void copy_arr(double a[][], double b[][], int size, int size2);
}


You may have other problems, but size and size2 are never assigned.

leo

--
<http://web0.greatbasin.net/~leo/>
Nov 15 '05 #6

P: n/a
Dick de Boer wrote:
"Simon Biber" <ne**@ralmin.cc> wrote in message
news:43***********************@news.optusnet.com.a u...
Andrew Joros (ez****@gmail.com) wrote:
I have no idea what the problem is...

<SNIP>>
The compiler needs to know how big each element of the array is. Try:

void copy_arr(int size, int size2, double a[][size2], double b[][size2])
{
/* ... */
}

This will only work if your compiler supports variable-sized arrays, which
were added to the C standard in 1999.

Without variable-sized arrays, there is simply no way to pass an array of
arrays of arbitrary size to a function. You would need to change to a
different data structure, such as an array of pointers.

The standard says than an array is converted to a pointer, so it is possible
to pass an array to a function. You don't need variable sized arrays, but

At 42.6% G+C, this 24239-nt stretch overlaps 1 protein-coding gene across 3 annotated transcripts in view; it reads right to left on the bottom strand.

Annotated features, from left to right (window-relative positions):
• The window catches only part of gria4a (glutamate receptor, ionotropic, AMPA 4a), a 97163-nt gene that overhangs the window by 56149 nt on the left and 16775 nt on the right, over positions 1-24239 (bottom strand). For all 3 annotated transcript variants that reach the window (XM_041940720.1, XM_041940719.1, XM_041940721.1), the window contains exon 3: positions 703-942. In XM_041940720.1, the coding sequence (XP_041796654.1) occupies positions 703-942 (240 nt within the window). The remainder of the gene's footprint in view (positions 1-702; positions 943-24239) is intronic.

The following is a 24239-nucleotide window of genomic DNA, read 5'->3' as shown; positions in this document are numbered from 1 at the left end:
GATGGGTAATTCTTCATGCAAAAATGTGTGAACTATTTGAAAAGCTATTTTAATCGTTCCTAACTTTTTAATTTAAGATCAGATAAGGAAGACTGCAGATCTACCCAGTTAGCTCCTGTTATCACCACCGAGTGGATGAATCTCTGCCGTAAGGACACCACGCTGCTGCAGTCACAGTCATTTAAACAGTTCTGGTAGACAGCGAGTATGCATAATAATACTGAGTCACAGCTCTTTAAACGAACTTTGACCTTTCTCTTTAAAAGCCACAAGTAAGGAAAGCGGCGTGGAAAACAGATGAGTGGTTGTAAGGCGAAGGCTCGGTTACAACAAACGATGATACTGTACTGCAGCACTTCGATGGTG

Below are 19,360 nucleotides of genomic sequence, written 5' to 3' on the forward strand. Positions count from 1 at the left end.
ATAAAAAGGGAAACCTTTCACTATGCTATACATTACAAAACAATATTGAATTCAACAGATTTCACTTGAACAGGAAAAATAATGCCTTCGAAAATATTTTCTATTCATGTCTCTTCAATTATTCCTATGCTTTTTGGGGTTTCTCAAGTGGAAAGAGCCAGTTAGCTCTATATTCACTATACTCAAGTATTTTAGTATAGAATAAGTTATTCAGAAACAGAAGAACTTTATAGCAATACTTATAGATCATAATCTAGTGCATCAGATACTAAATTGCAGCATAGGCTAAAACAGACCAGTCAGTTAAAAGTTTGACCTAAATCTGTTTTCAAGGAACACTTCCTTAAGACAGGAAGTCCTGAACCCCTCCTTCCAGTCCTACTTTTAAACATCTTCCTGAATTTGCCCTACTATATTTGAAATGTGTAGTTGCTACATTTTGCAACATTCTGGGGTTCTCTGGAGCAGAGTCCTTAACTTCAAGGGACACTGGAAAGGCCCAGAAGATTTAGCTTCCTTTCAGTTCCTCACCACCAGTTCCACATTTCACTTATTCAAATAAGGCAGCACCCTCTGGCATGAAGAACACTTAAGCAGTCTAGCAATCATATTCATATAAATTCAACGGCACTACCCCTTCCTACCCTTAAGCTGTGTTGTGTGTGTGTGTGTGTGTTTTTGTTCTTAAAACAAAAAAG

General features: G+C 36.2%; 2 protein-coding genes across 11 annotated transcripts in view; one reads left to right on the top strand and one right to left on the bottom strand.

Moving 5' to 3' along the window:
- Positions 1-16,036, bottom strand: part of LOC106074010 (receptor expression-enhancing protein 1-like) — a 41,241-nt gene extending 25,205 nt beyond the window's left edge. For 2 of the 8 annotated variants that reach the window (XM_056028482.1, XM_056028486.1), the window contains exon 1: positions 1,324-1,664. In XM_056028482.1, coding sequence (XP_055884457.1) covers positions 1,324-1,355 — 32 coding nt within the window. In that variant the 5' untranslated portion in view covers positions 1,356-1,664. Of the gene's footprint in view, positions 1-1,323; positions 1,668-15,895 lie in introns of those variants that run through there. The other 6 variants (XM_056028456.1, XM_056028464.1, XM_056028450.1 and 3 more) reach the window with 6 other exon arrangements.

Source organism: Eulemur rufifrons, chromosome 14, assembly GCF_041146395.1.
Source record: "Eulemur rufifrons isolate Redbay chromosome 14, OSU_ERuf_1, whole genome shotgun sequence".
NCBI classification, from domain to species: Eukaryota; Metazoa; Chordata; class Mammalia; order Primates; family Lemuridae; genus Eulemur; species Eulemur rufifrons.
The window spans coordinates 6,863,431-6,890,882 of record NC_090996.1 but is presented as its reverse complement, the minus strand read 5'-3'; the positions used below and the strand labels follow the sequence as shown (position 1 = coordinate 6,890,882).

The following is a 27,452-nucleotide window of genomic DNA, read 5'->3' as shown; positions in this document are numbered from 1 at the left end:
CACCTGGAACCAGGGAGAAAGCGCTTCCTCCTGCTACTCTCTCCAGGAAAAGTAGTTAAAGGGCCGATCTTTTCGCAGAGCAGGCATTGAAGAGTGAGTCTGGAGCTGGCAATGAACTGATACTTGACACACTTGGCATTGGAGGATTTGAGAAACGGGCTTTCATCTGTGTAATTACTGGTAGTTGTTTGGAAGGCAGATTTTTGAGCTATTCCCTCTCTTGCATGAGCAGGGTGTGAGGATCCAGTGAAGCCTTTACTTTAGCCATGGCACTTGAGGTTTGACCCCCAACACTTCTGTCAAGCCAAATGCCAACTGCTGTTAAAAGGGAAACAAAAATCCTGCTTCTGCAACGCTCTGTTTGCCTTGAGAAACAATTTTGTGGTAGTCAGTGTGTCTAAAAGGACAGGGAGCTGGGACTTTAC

you have to tell the compier how big the second dimension is:


If you read the OP's code, you'll see that he is trying to write a
general function that will work with any two-dimensional array, where
the size is given as a parameter of the function.

void copy_arr(int size, int size2, double a[][5], double b[][5])
{....


Of course this code will work fine on older compilers, but it will only
work with arrays where the second dimension is exactly five! There's no
point even having a size2 argument in your function, since it will
*only* compile when size2 is 5.

It's better not to produce a function that is not limited to work with
arrays of a particular dimension.

--
Simon.
Nov 15 '05 #7

P: n/a
Leonard Blaisdell <le*@greatbasin.com> writes:
In article <11**********************@g49g2000cwa.googlegroups .com>,
"Andrew Joros (ez****@gmail.com)" <ez****@gmail.com> wrote:
// Prototype
void copy_arr(double a[][], double b[][], int size, int size2);
}


You may have other problems, but size and size2 are never assigned.


Yes they are. size and size2 are arguments to the copy_arr function,
and the one call to it in the original code (which you snipped) passes
the values 5 and 5 as the corresponding arguments.

--
Keith Thompson (The_Other_Keith) ks***@mib.org <http://www.ghoti.net/~kst>
San Diego Supercomputer Center <*> <http://users.sdsc.edu/~kst>
We must do something. This is something. Therefore, we must do this.
Nov 15 '05 #8